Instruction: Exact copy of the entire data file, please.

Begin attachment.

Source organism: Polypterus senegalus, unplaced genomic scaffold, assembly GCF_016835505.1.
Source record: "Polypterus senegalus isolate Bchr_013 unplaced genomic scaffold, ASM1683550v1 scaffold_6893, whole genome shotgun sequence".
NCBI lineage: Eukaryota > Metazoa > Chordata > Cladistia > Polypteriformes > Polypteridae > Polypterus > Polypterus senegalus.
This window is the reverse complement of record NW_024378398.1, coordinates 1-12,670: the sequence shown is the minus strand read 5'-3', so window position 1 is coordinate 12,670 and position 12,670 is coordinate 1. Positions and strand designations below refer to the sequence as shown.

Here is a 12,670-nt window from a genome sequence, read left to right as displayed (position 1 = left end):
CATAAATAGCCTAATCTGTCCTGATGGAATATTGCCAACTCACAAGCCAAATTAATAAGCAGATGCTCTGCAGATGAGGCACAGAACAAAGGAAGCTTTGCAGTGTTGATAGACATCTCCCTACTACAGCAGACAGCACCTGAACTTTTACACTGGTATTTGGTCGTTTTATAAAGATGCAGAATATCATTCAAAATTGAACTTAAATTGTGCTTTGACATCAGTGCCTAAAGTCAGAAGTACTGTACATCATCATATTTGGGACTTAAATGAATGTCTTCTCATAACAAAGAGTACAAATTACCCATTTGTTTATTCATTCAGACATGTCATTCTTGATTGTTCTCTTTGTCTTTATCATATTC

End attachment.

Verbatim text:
Source organism: Polypterus senegalus, unplaced genomic scaffold, assembly GCF_016835505.1.
Source record: "Polypterus senegalus isolate Bchr_013 unplaced genomic scaffold, ASM1683550v1 scaffold_6893, whole genome shotgun sequence".
NCBI lineage: Eukaryota > Metazoa > Chordata > Cladistia > Polypteriformes > Polypteridae > Polypterus > Polypterus senegalus.
This window is the reverse complement of record NW_024378398.1, coordinates 1-12,670: the sequence shown is the minus strand read 5'-3', so window position 1 is coordinate 12,670 and position 12,670 is coordinate 1. Positions and strand designations below refer to the sequence as shown.

Here is a 12,670-nt window from a genome sequence, read left to right as displayed (position 1 = left end):
CATAAATAGCCTAATCTGTCCTGATGGAATATTGCCAACTCACAAGCCAAATTAATAAGCAGATGCTCTGCAGATGAGGCACAGAACAAAGGAAGCTTTGCAGTGTTGATAGACATCTCCCTACTACAGCAGACAGCACCTGAACTTTTACACTGGTATTTGGTCGTTTTATAAAGATGCAGAATATCATTCAAAATTGAACTTAAATTGTGCTTTGACATCAGTGCCTAAAGTCAGAAGTACTGTACATCATCATATTTGGGACTTAAATGAATGTCTTCTCATAACAAAGAGTACAAATTACCCATTTGTTTATTCATTCAGACATGTCATTCTTGATTGTTCTCTTTGTCTTTATCATATTC